Well, my trip to the past is almost over.  The practice continued to grow.  Growth cycles were directly related to season of the year and how busy we were. The longer the wait time, the slower the growth.  As the growth slowed, wait times diminished; and, as wait time diminished, growth again accelerated.

It made sense.  When wait time was low, I could spend more time with the patient.  The more time I spent with a patient, the more referrals I received from that patient.  During the early years of the practice, I would freak when wait times diminished (growth slowed or reversed).  I drove Renee crazy.  I thought I did something wrong and didn’t know it.  Renee started charting numbers of patient seen monthly to show me the natural flow of the practice.  I finally relaxed.

The insurance companies and our government finally killed the practice.  Overhead continued to rise.  Maintaining the EMR was expensive.  Office staffing was expensive.  Replacing aging equipment was expensive. Taxes, snow removal, electricity and water were expensive.  Reimbursements from Medicare and the insurers decreased significantly.  Insurance company interference in patient care increased.  No matter how many patients I could see in a day, income per patient finally fell low enough to make it impossible to stay independent.

I swore I would never sell my practice.  I swore the big hospital-owned corporations buying private practices would be the end of medicine as I knew it.  I was right!  I also had no choice.  I sold to Amita.  Working for Amita was better than I expected.  They gave me plenty of time to see patients.  The other big hospital corporations would have given me 10 minutes per patient.  Amita gave me 30 minutes per patient.  I was actually having fun.

Unfortunately, my back worsened requiring extensive surgery.  My recovery was slowed by the ever-worsening Parkinson’s.  Two years ago, I was forced to retire.  I hate retirement.  I also became a full-time patient.  I hate that role as well.  I had given up and was waiting to die when I got Covid.  Covid kicked my butt.  It also woke me up.  Jeremy came from Atlanta; and Lisa, sick with Covid as well, called twice a day checking on us.  It warmed my heart.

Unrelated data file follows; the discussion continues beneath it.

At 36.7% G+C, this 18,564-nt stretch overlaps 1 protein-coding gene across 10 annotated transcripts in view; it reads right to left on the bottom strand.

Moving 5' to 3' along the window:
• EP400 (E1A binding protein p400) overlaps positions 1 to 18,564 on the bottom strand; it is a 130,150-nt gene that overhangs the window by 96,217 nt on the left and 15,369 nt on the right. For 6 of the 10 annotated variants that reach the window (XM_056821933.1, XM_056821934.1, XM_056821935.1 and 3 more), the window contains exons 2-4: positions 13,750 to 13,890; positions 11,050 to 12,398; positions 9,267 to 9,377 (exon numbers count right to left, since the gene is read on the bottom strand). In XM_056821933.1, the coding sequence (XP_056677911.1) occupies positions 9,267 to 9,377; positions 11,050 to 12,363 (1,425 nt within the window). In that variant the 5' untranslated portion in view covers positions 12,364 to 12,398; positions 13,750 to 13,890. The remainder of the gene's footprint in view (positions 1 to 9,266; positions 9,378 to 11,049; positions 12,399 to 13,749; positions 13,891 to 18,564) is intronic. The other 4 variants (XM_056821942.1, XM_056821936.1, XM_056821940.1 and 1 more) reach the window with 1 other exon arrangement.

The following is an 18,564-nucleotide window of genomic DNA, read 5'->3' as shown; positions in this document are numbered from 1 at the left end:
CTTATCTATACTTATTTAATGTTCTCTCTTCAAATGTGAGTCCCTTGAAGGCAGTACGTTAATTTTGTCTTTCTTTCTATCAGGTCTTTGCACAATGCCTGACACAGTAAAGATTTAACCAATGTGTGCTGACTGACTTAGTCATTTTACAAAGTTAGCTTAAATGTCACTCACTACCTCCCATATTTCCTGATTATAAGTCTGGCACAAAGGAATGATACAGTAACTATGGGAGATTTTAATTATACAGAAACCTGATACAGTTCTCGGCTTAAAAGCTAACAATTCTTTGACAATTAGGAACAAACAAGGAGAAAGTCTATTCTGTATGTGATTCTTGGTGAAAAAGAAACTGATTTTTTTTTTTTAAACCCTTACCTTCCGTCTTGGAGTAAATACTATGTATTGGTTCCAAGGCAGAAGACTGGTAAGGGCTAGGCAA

I called on my friends, Will Power and Milo, and they showed up immediately. Covid cleared, Jeremy left, Lisa got well.  Will and Milo hung out.  Their job, to get me back on the right track.

There are plenty of stories to tell.  It will become obvious that my style of treating people was unique and not for everybody.  I was the kid who owned a pool company at the age of 15.  I was the young man who tended bar and short order cooked.  I was the boy who went to Mexico and came back a man with a goatee.  I was a little of each of them and of other characters.  Most of all, I was the 13 year old who told Dr Perlman I was going to be his partner.  Years later, I called him and told him I loved being a family doc.

One big difference between me and my cronies was you wouldn’t catch me with a tie on. Not at home nor in the hospital or office.  I wore polo shirts and sometimes jeans.  It took 20 years for my fellow doctors to learn that ties spread germs.  It took another 10 for dress codes to relax. 

Did you ever wonder why a man would put on a tie? I’m sure some brilliant woman decided that if she put a pretty noose around her husband’s neck and tightened it enough to slightly compromise the blood supply to his brain, she could better control her man.  The word spread and women around the world started dragging their men around by the tie.  “Honey, put on that blue tie and choke yourself almost to death.  We’re going out with the Segals and were going to have fun!

Oh yeah, the rest of this book will review the lessons I’ve learned since becoming chronically ill and how they would have influenced my practice of family medicine had I learned them earlier in life.  I would become a mentor and offer my knowledge to a young MD but you may have noted that too many of my mentors died.  Giving up the knowledge you have must kill you.

Here’s your joke for the day.  Actually, it’s not a joke.  I’m so fat that the post office offered me my own zip code.

I think its time to get my act together.

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